Now her happy, settled life was being threatened by her own daughter and she knew she had to force through the darkness. She needed to remember what she had spent a lifetime forgetting.


Available on Amazon all over the world:

Barnes & Noble, Waterstones, and can be ordered from bookstores.

On The Run


I’ve been reading a lot about beginnings, watching one too.

The reason for my choice of reading material is that I’ve done the ‘slash and burn’ of my last post, brutally editing my WIP, and now I’m on to the tweaking and fussing. Having cut the beginning drastically, it gets into the story quicker, but does it hook the reader? Thanks to Kristen Lamb’s Blog, , I bought Les Edgerton’s Hooked, a book about beginnings, and it’s got me thinking — and running.

I seem to be spending an inordinate amount of time running up and down our stairs, figuratively speaking of course 🙂 — I’m not allowed to run. Every task is punctuated by sudden flashes of insight into a better word, a better phrase, a better sentence, all to try to hook the reader, and I have to dash to the computer keyboard to ‘tweak.’ It’s such fun — but exhausting.

The beginning I’ve been watching is this:


Now this has had me running as well, figuratively, of course 🙂 and it has a lot to do with ‘slash and burn.’

At the end of last summer, our son helped my hubby drastically ‘slash’ the height of the high hedge at the bottom of our garden, in order for us to better enjoy the view when sitting on the patio. This was not accomplished without a lot of nonsense, I have to add.

After the ‘slash’ came the ‘burn,’ but not until the wood dried out sufficiently to burn. This took time and several bonfires, so there was still a pile of old hedge trimmings waiting to be burnt this spring.


Meanwhile, we noticed a regular visitor to our garden. Every day, we could hear and/or see a female pheasant in the garden and she kept disappearing somewhere up the back of it. We wondered if there might be a nest, but couldn’t see it. Then, one day a few weeks ago, we noticed a courting couple strolling in the field behind the garden. The male looked magnificent in all his colours and he fair strutted.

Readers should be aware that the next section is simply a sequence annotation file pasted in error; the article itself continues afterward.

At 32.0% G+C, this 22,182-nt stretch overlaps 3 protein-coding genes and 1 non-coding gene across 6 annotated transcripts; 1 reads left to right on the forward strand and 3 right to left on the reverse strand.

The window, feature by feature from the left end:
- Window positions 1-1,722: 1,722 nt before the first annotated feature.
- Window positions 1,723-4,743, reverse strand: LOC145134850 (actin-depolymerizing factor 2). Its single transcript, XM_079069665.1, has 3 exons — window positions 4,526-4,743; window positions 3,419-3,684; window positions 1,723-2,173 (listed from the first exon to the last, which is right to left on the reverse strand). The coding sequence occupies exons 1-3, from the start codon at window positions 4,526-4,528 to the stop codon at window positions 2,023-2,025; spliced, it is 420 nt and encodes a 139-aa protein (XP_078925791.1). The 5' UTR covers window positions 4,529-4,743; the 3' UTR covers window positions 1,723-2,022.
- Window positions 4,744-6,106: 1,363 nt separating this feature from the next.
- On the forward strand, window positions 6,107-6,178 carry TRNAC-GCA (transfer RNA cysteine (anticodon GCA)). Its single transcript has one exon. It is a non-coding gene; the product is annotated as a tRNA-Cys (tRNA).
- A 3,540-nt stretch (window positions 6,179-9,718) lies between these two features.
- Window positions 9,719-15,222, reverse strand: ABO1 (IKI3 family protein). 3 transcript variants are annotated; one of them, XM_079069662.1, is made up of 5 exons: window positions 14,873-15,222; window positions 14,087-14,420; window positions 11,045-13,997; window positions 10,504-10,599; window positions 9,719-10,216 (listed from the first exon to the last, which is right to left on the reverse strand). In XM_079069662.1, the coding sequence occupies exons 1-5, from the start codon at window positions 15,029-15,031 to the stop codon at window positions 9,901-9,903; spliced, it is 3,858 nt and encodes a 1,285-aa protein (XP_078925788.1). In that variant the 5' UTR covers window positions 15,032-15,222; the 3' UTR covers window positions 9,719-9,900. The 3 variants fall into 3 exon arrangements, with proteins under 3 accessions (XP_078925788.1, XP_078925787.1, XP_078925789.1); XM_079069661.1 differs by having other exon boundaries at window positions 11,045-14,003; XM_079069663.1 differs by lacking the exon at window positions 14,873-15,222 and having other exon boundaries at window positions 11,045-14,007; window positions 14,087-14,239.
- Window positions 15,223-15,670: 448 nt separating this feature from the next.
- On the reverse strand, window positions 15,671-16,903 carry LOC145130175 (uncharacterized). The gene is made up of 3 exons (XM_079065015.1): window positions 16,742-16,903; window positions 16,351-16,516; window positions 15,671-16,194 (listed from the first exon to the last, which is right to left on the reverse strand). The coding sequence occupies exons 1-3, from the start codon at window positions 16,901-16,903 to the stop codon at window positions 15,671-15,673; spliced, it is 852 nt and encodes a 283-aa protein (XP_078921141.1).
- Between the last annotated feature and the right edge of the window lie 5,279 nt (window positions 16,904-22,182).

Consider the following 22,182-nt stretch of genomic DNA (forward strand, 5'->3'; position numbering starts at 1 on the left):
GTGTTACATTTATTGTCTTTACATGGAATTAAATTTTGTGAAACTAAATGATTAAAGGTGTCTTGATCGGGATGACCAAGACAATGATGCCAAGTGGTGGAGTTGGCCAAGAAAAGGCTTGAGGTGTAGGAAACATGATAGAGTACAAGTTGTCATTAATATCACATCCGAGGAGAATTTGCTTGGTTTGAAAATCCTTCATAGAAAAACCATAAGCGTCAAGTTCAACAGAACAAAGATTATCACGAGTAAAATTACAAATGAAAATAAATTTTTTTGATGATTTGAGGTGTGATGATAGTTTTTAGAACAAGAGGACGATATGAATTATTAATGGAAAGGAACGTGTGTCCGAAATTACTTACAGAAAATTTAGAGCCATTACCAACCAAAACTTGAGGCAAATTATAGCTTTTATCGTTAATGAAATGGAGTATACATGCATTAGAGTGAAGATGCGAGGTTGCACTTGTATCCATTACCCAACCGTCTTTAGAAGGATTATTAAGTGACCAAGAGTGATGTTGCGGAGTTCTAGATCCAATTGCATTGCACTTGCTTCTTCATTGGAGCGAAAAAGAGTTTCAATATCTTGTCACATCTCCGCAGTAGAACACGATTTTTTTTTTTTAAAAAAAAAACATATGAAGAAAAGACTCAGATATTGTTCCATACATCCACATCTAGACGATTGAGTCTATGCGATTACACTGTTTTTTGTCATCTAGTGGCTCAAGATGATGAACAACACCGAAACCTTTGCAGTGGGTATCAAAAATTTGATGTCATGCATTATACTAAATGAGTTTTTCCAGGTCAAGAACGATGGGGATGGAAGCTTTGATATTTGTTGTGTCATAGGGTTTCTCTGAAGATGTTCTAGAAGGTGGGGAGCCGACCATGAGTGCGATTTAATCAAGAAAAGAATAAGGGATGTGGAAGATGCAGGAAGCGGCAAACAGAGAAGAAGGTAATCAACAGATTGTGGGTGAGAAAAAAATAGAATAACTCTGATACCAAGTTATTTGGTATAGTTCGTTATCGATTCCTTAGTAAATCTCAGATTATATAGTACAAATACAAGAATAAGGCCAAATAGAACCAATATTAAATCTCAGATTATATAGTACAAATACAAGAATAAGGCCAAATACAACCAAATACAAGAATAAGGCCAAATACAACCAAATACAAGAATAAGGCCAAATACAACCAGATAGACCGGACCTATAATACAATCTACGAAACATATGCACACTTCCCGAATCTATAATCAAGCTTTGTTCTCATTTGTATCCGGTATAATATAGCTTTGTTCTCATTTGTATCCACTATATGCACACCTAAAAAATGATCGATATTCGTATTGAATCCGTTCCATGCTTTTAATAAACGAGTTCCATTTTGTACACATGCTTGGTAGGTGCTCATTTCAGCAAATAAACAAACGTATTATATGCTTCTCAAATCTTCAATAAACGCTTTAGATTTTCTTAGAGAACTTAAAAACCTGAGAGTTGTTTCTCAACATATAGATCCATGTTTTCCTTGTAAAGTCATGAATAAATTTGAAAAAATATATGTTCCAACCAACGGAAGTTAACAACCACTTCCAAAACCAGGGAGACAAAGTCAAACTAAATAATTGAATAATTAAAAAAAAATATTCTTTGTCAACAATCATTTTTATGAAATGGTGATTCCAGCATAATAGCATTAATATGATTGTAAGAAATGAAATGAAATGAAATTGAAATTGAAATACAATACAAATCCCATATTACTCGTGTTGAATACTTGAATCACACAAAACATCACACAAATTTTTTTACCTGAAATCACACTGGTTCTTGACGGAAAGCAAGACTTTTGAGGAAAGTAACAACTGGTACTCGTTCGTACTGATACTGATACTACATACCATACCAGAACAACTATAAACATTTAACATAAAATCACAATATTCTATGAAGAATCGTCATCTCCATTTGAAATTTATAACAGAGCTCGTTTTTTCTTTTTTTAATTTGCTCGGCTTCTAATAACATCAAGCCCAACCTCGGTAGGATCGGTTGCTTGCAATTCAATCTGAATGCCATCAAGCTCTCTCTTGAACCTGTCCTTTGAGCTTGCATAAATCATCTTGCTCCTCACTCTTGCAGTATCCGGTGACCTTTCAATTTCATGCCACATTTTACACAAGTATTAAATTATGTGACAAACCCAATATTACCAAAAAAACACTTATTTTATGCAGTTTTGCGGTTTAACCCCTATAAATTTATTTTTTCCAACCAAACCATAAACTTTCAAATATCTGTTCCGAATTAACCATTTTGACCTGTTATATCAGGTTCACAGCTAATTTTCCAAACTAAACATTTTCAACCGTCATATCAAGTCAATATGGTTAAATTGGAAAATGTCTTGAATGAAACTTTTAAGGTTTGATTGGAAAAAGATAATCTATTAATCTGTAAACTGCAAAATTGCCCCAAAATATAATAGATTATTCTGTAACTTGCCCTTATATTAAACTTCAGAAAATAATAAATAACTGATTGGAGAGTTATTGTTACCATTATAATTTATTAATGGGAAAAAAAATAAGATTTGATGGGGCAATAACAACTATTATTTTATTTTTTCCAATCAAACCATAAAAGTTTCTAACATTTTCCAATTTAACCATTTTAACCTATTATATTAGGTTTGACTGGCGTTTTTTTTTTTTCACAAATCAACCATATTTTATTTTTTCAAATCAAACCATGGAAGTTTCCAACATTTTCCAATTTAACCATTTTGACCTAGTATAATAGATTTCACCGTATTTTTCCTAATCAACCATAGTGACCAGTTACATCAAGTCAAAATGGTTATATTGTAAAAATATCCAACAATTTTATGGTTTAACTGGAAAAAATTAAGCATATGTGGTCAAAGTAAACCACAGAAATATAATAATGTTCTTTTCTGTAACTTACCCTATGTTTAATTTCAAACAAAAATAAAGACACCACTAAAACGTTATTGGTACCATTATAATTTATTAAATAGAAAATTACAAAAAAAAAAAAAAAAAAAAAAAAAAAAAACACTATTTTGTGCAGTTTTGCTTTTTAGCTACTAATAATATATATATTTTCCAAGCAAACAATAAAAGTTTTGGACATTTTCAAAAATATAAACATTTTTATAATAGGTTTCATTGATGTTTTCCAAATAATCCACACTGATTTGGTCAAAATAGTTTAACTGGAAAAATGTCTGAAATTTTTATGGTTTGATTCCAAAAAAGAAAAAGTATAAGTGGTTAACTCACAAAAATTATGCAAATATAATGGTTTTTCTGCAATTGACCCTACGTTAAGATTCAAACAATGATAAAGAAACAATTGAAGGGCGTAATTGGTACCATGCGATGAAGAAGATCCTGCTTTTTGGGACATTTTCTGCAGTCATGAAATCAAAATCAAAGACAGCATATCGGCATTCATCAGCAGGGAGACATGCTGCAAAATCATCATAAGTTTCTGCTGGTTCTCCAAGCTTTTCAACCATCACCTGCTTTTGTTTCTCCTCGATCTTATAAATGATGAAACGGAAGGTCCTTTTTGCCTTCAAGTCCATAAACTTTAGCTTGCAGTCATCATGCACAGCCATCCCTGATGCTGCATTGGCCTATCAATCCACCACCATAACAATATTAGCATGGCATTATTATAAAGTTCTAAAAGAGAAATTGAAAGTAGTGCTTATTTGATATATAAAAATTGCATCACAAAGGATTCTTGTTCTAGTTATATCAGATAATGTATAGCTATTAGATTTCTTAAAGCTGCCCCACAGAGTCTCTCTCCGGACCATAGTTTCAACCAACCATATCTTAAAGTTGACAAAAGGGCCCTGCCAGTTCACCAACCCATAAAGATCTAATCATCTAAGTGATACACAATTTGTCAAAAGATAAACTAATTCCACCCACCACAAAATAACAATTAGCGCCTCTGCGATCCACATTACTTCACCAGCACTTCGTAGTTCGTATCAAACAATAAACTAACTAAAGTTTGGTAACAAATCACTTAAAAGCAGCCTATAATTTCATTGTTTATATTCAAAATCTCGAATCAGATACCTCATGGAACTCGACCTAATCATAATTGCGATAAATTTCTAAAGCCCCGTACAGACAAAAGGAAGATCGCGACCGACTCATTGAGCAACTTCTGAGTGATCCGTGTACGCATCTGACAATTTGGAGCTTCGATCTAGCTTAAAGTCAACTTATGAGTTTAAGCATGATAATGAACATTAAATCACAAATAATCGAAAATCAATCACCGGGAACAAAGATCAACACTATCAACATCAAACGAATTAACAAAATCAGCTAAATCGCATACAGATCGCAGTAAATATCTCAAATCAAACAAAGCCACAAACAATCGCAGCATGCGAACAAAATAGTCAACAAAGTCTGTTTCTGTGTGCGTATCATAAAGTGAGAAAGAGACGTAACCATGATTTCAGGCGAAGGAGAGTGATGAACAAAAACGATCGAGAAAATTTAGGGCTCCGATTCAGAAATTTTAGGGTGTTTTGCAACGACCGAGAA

His modest companion began to scurry across the last few yards of the field then flew up and over the hedge and into our garden.


Pheasant photos courtesy of Wikipedia

His strutting now took purpose and, for quite a time, he patrolled the perimeter of our garden, strutting and marching to and fro, checking the boundary was safe.

When he decided all was in order, he strutted off and we went to search out the nest. So much for ‘burn!’ There’ll be no more bonfires in our garden for a while, for there, deep in the middle of the old, dried-out cuttings we found Phyllis the pheasant:

IMG_1757You have to look close; she is amazingly well camouflaged, but she’s there all right, ‘cooried doon’ and ready to sit it out till her eggs hatch. I run in and out several times each day in the hopes of sneaking a photo when she leaves the nest to feed — which she doesn’t seem to do very often. But, patience is rewarded. I got my photo of the ten eggs nestled there.


And what a beginning her chicks will have.

The fox who used to steal the farmer’s chickens seems to have moved on from the nearby woods


The neighbour with all the cats has moved away, leaving our garden free of their stalking presence, and me free of the frights I used to get as they jumped out at me from their favourite hiding place behind our hut


and our next-door neighbour has decided she is too old to cope with the dog walking/dog sitting service she used to provide for her family’s dogs. So all is quiet in our garden and Phyllis can get on with her ‘tweaking’ undisturbed, and trust me, she can ‘tweak.’ Every time I check things are okay up in that corner of paradise, she has changed position, facing another few degrees round from the last time.

So I can get on with my ‘tweaking.’ A word here, a sentence there.

I looked up how long the incubation period is for pheasants. It’s 23-26 days. The incubation period for my novel will have been somewhat longer, but the race is on. I wonder which will hatch first, fly first, leave the nest first.

I’m on the run, hoping ‘Here at the Gate’ will be first to venture out of the garden.


Chapter One

It has always fascinated me how it is possible for someone to completely disappear without trace when there has been no foul play, no murder or kidnapping, accident or war. In the developed world, there are so many ways to trace a person, yet, if that person chooses to disappear, it seems they can. Very effectively. According to my research, it happens all the time, and not just youngsters running away from home but thousands of adults of various ages every year.

It’s a subject I return to often in my writing.

As a special treat for you, since you’ve been so kind as to visit my blog, I thought I’d let you read the first chapter of one of my published novels, Family Matters, which explores this phenomenon in the case of one man, and the impact his disappearance and subsequent reappearance has on his family.